How to manage a growing finance department: build strength in unexpected places

How do you keep a growing finance department strong? Focus on building up those out-of-the-spotlight areas, which typically take a back seat to the numbers.

growing finance department: The word strengthen a forest

Whether it’s to tap into a certain market or reach a projected profit-level, all companies have one goal in common: to grow. And there’s no growth without growing pains: that goes for every department, including finance where:

  • Tasks and responsibilities are delegated further away from your control
  • New employees are added to the department and need to be trained
  • A bigger workload requires more robust processes, tools and support
  • Contact with customers and vendors increases
  • And maintaining productivity in the face of bureaucracy becomes a bigger challenge.

So, purchasing, budgets and expenses aside, let’s take a look at those areas of a growing finance department that have little to do with actual number crunching, because often they have everything to do with the success of your department.

Customer service

Customer service skills aren’t always the first consideration in a finance department, but as a company grows, members of your department will increasingly come into contact with:

  • Customers with transaction issues or escalated billing questions
  • Different companies added to your vendor roster
  • Other departments needing the expertise of the finance department

Judith Cane of Ontario-based Antara Financial Group says that success in finance is ’15 percent technical knowledge and 85 percent psychology.’ Knowing how to talk about the numbers in person, in writing and for presentations is just as important as knowing what they mean.

For the individuals in your department to excel in customer service, especially during times of growth, ensure training not only equips them with basic communication skills, but also gives them:

  • A healthy knowledge of the company. Growth tends to draw distinct lines between departments, but customer service is best when your employees either have the answer or know who could assist with customer questions. They need to understand where their role fits into the bigger picture.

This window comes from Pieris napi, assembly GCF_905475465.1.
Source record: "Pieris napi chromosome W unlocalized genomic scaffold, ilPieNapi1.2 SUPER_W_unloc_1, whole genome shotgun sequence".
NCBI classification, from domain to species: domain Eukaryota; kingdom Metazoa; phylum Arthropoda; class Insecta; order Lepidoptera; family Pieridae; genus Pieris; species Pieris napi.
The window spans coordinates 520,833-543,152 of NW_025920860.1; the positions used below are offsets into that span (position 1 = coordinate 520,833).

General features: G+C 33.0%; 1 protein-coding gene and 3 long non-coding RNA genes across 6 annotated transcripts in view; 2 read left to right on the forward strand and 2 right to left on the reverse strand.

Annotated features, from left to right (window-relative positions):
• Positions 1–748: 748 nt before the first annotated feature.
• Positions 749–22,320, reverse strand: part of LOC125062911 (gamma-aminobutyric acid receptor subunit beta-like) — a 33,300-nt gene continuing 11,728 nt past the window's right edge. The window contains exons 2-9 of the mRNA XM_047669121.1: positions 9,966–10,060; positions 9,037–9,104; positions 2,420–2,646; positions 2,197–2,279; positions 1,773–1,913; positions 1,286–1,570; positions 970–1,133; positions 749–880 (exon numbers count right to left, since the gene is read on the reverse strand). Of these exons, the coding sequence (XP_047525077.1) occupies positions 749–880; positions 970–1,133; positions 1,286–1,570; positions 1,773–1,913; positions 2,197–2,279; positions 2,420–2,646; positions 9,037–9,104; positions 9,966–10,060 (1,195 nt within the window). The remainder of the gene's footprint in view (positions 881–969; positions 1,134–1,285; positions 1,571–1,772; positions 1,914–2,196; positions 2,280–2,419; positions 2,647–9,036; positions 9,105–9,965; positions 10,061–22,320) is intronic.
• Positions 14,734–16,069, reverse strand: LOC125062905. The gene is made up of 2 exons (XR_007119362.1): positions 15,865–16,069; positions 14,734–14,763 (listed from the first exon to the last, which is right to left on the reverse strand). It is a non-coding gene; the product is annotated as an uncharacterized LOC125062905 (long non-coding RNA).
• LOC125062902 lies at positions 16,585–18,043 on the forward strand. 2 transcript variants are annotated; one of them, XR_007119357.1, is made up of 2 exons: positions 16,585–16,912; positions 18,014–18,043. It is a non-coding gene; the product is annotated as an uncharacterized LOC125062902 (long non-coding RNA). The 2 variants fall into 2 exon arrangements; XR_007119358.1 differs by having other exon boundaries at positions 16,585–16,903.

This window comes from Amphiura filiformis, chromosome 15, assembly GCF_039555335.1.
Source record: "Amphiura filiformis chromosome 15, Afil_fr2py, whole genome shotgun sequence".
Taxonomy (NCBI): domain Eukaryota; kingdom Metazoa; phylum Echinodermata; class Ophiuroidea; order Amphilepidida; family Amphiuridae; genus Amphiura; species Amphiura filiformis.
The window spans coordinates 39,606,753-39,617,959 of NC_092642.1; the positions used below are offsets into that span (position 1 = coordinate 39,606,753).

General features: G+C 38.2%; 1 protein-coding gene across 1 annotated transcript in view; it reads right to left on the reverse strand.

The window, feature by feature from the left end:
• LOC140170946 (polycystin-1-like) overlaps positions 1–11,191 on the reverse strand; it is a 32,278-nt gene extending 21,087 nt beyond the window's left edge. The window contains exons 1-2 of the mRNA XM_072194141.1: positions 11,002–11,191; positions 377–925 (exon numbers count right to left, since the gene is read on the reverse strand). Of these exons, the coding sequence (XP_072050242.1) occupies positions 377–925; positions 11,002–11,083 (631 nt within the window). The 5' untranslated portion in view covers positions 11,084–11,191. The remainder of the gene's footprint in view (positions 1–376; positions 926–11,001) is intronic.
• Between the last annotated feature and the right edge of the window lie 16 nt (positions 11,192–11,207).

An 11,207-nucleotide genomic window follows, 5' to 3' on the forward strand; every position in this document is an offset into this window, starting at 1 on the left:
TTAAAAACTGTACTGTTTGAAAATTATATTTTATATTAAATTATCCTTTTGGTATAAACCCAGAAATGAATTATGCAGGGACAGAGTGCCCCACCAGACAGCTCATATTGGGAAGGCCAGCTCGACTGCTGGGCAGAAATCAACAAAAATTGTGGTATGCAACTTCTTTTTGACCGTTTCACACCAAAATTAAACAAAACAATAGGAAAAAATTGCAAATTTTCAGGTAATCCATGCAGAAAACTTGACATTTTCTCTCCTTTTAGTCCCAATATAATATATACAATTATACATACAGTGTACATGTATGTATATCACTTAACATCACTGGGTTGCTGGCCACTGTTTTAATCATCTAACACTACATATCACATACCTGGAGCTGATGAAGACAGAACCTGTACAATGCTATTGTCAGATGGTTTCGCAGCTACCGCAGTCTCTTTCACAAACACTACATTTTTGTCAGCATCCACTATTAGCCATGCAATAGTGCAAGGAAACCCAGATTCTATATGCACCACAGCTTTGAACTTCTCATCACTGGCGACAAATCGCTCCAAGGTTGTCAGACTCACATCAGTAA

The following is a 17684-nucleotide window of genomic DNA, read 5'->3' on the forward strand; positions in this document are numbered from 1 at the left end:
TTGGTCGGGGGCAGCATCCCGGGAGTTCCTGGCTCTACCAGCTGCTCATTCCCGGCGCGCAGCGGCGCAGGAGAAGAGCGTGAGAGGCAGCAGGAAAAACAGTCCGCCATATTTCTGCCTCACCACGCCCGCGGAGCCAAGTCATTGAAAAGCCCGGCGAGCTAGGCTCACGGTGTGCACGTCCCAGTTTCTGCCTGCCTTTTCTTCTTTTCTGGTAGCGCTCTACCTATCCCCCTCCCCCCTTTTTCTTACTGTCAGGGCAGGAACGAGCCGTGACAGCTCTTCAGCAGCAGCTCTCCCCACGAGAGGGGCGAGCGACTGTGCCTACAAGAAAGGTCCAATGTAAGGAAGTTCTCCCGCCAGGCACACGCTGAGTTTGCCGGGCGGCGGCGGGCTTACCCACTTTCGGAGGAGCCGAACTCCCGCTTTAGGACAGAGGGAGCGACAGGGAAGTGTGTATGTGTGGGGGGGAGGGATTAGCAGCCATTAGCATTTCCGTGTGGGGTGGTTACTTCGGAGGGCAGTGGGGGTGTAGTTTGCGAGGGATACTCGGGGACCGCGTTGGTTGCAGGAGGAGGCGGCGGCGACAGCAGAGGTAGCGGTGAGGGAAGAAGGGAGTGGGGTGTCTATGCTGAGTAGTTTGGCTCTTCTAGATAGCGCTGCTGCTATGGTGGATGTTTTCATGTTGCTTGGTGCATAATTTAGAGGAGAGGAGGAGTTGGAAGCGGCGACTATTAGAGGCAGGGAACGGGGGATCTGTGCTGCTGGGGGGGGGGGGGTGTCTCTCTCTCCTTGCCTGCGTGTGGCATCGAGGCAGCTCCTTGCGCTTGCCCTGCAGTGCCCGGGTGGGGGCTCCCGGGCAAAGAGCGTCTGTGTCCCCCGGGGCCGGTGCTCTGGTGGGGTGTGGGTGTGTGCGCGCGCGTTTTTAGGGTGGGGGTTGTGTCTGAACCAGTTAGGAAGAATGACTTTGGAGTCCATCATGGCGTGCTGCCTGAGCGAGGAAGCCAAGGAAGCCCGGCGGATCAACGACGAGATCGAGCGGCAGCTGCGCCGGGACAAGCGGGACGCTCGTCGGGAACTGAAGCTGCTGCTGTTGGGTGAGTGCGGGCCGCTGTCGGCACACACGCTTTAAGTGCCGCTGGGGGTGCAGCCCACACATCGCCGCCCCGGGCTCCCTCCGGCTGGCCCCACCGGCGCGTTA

• The ability to navigate all programs and systems. Reduce hold times and ensure employees aren’t stumbling through calls by providing regular and comprehensive training on all the technology and processes you use. Pay attention to feedback about ideas on how to use it better.

89 percent of consumers have stopped doing business with a company after experiencing bad customer service. Strong service skills are how you help the company retain customers and continue to grow.

Human resources and people management

In a survey by eFinancialCareers of 500 financial services professionals, a third admitted they hate their jobs. In fact, finance employees are the least satisfied of any industry.

Any manager wants their employees to be content because, as Richard Branson asserts: ‘Happy employees are central to the success of a business.’ Studies of companies like Zappos link corporate culture to financial success.

If the success of your department is dependent on a strong culture, focus on the key ways you can influence that culture.

Preserve a positive culture

You may already have a strong company culture, but the subculture of your department is equally important. ‘Culture usually doesn’t arise on its own. It’s something that deserves as much thought as any other component of a business and is essential … to preserve [a] company’s identity as it evolves.’

Culture is people, workspace, projects, management, meetings, process and more, all intentionally influenced by you so the effect trickles down to every part of your growing finance department. Culture is a result of the leadership and the example you set.

Hire for diversity and the right fit

A Forbes article about Steve Jobs says he ‘believed that a broad set of experiences lead people to conclusions that others might have missed.’